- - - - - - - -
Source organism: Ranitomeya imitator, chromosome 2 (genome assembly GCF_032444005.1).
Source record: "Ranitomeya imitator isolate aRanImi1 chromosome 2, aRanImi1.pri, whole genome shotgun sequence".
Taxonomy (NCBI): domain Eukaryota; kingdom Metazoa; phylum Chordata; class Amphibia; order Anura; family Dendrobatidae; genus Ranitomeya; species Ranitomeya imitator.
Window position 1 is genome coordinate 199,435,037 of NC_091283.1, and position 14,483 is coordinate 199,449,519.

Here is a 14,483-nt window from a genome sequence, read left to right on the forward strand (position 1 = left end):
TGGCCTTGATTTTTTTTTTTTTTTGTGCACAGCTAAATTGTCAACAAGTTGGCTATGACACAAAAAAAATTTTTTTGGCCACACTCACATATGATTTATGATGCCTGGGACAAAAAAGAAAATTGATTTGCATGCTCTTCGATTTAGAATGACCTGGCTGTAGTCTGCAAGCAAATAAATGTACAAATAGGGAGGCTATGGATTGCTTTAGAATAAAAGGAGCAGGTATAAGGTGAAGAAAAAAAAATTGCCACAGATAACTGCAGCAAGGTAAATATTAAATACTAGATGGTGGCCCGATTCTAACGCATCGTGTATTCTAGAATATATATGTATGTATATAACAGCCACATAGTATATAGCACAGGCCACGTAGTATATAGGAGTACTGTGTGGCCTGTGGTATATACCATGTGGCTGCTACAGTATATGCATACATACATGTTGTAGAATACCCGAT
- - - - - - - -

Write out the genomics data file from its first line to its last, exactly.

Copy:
Source organism: Ranitomeya imitator, chromosome 2 (genome assembly GCF_032444005.1).
Source record: "Ranitomeya imitator isolate aRanImi1 chromosome 2, aRanImi1.pri, whole genome shotgun sequence".
Taxonomy (NCBI): domain Eukaryota; kingdom Metazoa; phylum Chordata; class Amphibia; order Anura; family Dendrobatidae; genus Ranitomeya; species Ranitomeya imitator.
Window position 1 is genome coordinate 199,435,037 of NC_091283.1, and position 14,483 is coordinate 199,449,519.

Here is a 14,483-nt window from a genome sequence, read left to right on the forward strand (position 1 = left end):
TGGCCTTGATTTTTTTTTTTTTTTGTGCACAGCTAAATTGTCAACAAGTTGGCTATGACACAAAAAAAATTTTTTTGGCCACACTCACATATGATTTATGATGCCTGGGACAAAAAAGAAAATTGATTTGCATGCTCTTCGATTTAGAATGACCTGGCTGTAGTCTGCAAGCAAATAAATGTACAAATAGGGAGGCTATGGATTGCTTTAGAATAAAAGGAGCAGGTATAAGGTGAAGAAAAAAAAATTGCCACAGATAACTGCAGCAAGGTAAATATTAAATACTAGATGGTGGCCCGATTCTAACGCATCGTGTATTCTAGAATATATATGTATGTATATAACAGCCACATAGTATATAGCACAGGCCACGTAGTATATAGGAGTACTGTGTGGCCTGTGGTATATACCATGTGGCTGCTACAGTATATGCATACATACATGTTGTAGAATACCCGAT